The Narrow Land
Christine Dwyer Hickey
Out of stock
“A brilliant portrait… With a beguiling grace and a deceptive simplicity, Christine Dwyer Hickey reminds us that the past is never far away – rather, it constantly surrounds us, suspends us, haunts us.” Colum McCann
1950: late summer season on Cape Cod. Michael, a ten-year-old boy, is spending the summer with Richie and his glamorous but troubled mother. Left to their own devices, the boys meet a couple living nearby – the artists Jo and Edward Hopper – and an unlikely friendship is forged.
She, volatile, passionate and often irrational, suffers bouts of obsessive sexual jealousy. He, withdrawn and unwell, depressed by his inability to work, becomes besotted by Richie’s frail and beautiful Aunt Katherine who has not long to live – an infatuation he shares with young Michael.
A novel of loneliness and regret, the legacy of World War II and the ever-changing concept of the American Dream.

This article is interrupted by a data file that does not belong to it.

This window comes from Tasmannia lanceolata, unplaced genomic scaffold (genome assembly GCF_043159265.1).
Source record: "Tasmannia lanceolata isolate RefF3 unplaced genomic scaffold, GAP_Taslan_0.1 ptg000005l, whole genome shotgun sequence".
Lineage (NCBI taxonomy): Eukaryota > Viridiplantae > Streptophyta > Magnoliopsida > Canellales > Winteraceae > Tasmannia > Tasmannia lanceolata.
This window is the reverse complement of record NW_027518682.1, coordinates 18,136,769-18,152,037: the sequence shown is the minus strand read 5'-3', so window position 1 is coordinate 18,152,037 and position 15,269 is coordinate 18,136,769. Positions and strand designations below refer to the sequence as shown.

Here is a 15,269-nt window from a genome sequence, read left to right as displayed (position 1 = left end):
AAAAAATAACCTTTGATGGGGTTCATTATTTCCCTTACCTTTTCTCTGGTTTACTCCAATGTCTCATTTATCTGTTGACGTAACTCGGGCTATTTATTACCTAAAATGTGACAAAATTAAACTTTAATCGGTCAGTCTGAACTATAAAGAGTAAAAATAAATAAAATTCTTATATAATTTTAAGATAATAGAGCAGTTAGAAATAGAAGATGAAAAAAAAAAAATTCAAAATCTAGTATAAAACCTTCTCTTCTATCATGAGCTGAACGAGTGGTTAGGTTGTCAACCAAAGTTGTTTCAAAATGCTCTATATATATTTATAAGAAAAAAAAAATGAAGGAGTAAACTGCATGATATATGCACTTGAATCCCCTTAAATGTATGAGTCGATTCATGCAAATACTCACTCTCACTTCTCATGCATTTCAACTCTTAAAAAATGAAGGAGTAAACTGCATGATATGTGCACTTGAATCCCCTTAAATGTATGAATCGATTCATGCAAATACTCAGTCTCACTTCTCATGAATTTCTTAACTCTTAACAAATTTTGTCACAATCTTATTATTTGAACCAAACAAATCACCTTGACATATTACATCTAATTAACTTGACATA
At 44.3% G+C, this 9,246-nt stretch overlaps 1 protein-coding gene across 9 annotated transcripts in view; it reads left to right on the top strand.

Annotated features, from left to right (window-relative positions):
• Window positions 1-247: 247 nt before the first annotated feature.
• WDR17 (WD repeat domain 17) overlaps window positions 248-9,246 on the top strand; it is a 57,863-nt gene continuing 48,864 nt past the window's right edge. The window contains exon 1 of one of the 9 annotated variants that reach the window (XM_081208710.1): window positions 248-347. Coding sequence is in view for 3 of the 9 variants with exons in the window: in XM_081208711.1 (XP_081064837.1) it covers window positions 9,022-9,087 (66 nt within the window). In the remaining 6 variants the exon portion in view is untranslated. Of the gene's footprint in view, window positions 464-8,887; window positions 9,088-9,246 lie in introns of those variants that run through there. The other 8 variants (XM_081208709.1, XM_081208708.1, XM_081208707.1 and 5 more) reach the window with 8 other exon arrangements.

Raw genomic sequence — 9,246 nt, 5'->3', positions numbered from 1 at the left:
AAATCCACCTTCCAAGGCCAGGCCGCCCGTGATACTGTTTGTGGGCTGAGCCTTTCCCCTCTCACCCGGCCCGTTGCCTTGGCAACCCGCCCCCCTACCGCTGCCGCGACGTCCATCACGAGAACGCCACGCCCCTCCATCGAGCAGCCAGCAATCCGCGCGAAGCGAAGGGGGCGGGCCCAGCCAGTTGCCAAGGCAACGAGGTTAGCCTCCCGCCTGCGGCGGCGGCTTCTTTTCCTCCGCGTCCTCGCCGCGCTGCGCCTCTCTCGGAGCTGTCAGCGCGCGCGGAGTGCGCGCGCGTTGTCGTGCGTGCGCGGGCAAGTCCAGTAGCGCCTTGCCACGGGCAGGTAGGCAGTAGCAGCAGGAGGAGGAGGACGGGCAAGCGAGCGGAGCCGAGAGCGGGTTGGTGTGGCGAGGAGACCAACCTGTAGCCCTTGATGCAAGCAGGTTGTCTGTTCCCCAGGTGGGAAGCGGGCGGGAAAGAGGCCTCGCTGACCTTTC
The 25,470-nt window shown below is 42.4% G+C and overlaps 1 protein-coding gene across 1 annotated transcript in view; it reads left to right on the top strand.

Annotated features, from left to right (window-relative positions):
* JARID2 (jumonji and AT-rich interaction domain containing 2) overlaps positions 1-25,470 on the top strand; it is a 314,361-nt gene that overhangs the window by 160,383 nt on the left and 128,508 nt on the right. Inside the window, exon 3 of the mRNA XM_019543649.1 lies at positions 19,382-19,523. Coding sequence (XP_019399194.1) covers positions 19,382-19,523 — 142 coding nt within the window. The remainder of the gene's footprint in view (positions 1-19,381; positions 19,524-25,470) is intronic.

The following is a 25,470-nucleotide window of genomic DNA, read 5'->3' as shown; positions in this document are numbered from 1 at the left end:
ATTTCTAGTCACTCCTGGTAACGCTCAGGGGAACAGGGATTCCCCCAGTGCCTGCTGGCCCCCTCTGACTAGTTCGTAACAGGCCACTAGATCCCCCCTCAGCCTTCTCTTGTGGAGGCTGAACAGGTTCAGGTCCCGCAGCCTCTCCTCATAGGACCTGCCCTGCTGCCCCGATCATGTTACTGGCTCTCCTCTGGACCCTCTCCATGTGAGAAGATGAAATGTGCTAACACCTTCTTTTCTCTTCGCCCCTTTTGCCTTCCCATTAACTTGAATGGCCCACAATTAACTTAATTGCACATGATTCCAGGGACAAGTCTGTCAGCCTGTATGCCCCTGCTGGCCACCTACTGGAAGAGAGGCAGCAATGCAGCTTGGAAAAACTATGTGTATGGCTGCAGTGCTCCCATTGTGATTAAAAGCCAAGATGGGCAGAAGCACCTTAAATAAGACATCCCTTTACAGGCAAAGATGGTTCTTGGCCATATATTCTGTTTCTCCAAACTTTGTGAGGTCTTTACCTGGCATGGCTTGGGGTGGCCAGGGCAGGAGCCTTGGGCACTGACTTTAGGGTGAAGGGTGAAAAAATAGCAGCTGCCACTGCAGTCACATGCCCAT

[Christine Dwyer Hickey's] writing shows a deep understanding of human weakness, longing and regret. * Laois Today * A beautifully written novel... that confirms Hickey's status as a major talent. * Mail on Sunday, praise for Last Train to Liguria * Stunning... Extraordinary. * Independent on Sunday, praise for Cold Eye of Heaven * Beautiful and heartbreaking. * Independent on Sunday, praise for Last Train to Liguria * A big, bold, remarkably assured narrative... A powerfully accomplished work of art. * Joseph O'Connor, Guardian, praise for Last Train to Liguria * A wonderful read - thought provoking and compelling - and, to my mind, Christine's best to date. * Irish Examiner, praise for The Lives of Women * [Christine Dwyer-Hickey] is nuanced and exceptional at character and voice. * Sinead Gleeson, Twitter * Hickey's writing is gorgeously lyrical, whether describing the beauty of the Massachusetts landscape or the often painful life of the creative soul...like an American version of Kazuo Ishiguro's The Remains of the Day. It's beguiling and compelling. * Sunday Business Post * The novel is set up like an artwork itself, with broad brushstrokes and fine lines, layer upon layer, scene upon scene...This is no plot-driven page-turner, rather a slow, ethereal thing, where you stop after each paragraph and let the achingly beautiful words resonate. You feel the weight of history but with a lightness of touch. * Sunday Independent * Christine Dwyer Hickey's breathtakingly beautiful novel The Narrow Land is about the marriage of Edward Hopper and his wife, Josephine, but builds into a meditation on all marriages and on creativity, in sentences that have the poise and beauty of a great picture. * The Times * Tender * The Times Literary Supplement * Everything about the writing is so carefully balanced - thought and action, feeling and movement, drama and suspense. She leaves space on the page, giving her characters the freedom to behave unexpectedly and to occupy the mind of the reader even when they are offstage. It is a long time since I have read such a fine novel or one that I have enjoyed quite so much. * Irish Times * With a beguiling grace and a deceptive simplicity, Christine Dwyer Hickey reminds us that the past is never far away - rather, it constantly surrounds us, suspends us, haunts us. This is a brilliant portrait of America as we journey with Edward Hopper and his marvellously eccentric wife, Josephine Nivison, through the years shortly after the Second World War. Two young boys, one German, one American, negotiate the ongoing perils of loss, while Hopper's wife poses searing questions, and Hopper himself attempts answers on canvas. The world, as so powerfully evoked by Christine Dwyer Hickey, is bridged by small acts of mercy and hope. * Colum McCann * I loved this book. Christine Dwyer Hickey writes such beautifully poised prose. Flawed lives played out in a postcard perfect setting. * Graham Norton *
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